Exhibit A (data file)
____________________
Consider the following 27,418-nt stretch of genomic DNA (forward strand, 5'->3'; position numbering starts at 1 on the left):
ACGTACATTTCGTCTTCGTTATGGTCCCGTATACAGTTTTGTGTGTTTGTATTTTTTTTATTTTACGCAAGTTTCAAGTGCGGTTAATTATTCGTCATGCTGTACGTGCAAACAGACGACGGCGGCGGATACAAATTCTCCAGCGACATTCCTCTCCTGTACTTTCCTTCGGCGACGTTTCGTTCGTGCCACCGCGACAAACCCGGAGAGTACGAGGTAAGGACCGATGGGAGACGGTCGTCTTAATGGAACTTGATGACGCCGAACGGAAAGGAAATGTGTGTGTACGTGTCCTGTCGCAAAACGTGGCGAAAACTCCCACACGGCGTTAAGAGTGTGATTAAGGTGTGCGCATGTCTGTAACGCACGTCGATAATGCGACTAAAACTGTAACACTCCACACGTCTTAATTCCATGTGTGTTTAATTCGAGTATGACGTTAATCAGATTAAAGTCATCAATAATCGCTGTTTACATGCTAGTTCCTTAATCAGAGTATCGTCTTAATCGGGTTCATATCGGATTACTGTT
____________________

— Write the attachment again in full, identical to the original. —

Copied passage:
Consider the following 27,418-nt stretch of genomic DNA (forward strand, 5'->3'; position numbering starts at 1 on the left):
ACGTACATTTCGTCTTCGTTATGGTCCCGTATACAGTTTTGTGTGTTTGTATTTTTTTTATTTTACGCAAGTTTCAAGTGCGGTTAATTATTCGTCATGCTGTACGTGCAAACAGACGACGGCGGCGGATACAAATTCTCCAGCGACATTCCTCTCCTGTACTTTCCTTCGGCGACGTTTCGTTCGTGCCACCGCGACAAACCCGGAGAGTACGAGGTAAGGACCGATGGGAGACGGTCGTCTTAATGGAACTTGATGACGCCGAACGGAAAGGAAATGTGTGTGTACGTGTCCTGTCGCAAAACGTGGCGAAAACTCCCACACGGCGTTAAGAGTGTGATTAAGGTGTGCGCATGTCTGTAACGCACGTCGATAATGCGACTAAAACTGTAACACTCCACACGTCTTAATTCCATGTGTGTTTAATTCGAGTATGACGTTAATCAGATTAAAGTCATCAATAATCGCTGTTTACATGCTAGTTCCTTAATCAGAGTATCGTCTTAATCGGGTTCATATCGGATTACTGTT